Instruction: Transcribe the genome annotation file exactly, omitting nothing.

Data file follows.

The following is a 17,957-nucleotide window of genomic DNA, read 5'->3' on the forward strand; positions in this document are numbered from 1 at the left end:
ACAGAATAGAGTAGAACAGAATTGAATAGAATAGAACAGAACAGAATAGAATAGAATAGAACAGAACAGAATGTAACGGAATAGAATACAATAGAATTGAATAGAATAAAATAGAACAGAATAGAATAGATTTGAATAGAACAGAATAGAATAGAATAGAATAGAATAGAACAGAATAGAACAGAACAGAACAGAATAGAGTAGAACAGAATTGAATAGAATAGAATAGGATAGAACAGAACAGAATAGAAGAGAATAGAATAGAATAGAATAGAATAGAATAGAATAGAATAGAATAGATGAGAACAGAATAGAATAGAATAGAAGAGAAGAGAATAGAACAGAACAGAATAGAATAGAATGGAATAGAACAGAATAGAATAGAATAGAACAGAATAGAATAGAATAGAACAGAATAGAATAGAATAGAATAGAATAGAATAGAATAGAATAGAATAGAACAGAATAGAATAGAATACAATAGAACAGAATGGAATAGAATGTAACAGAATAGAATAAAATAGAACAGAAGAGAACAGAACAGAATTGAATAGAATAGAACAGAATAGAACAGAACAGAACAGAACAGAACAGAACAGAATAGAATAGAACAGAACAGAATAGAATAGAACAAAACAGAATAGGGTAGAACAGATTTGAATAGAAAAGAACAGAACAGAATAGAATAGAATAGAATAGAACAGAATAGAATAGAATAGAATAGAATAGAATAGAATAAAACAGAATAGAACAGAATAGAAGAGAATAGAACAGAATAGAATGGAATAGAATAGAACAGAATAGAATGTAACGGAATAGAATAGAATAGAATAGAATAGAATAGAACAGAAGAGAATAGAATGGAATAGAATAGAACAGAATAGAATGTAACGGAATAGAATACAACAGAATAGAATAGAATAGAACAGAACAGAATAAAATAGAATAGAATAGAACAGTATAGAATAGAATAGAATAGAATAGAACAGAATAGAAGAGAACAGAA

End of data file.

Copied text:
The following is a 17,957-nucleotide window of genomic DNA, read 5'->3' on the forward strand; positions in this document are numbered from 1 at the left end:
ACAGAATAGAGTAGAACAGAATTGAATAGAATAGAACAGAACAGAATAGAATAGAATAGAACAGAACAGAATGTAACGGAATAGAATACAATAGAATTGAATAGAATAAAATAGAACAGAATAGAATAGATTTGAATAGAACAGAATAGAATAGAATAGAATAGAATAGAACAGAATAGAACAGAACAGAACAGAATAGAGTAGAACAGAATTGAATAGAATAGAATAGGATAGAACAGAACAGAATAGAAGAGAATAGAATAGAATAGAATAGAATAGAATAGAATAGAATAGAATAGATGAGAACAGAATAGAATAGAATAGAAGAGAAGAGAATAGAACAGAACAGAATAGAATAGAATGGAATAGAACAGAATAGAATAGAATAGAACAGAATAGAATAGAATAGAACAGAATAGAATAGAATAGAATAGAATAGAATAGAATAGAATAGAATAGAACAGAATAGAATAGAATACAATAGAACAGAATGGAATAGAATGTAACAGAATAGAATAAAATAGAACAGAAGAGAACAGAACAGAATTGAATAGAATAGAACAGAATAGAACAGAACAGAACAGAACAGAACAGAACAGAATAGAATAGAACAGAACAGAATAGAATAGAACAAAACAGAATAGGGTAGAACAGATTTGAATAGAAAAGAACAGAACAGAATAGAATAGAATAGAATAGAACAGAATAGAATAGAATAGAATAGAATAGAATAGAATAAAACAGAATAGAACAGAATAGAAGAGAATAGAACAGAATAGAATGGAATAGAATAGAACAGAATAGAATGTAACGGAATAGAATAGAATAGAATAGAATAGAATAGAACAGAAGAGAATAGAATGGAATAGAATAGAACAGAATAGAATGTAACGGAATAGAATACAACAGAATAGAATAGAATAGAACAGAACAGAATAAAATAGAATAGAATAGAACAGTATAGAATAGAATAGAATAGAATAGAACAGAATAGAAGAGAACAGAA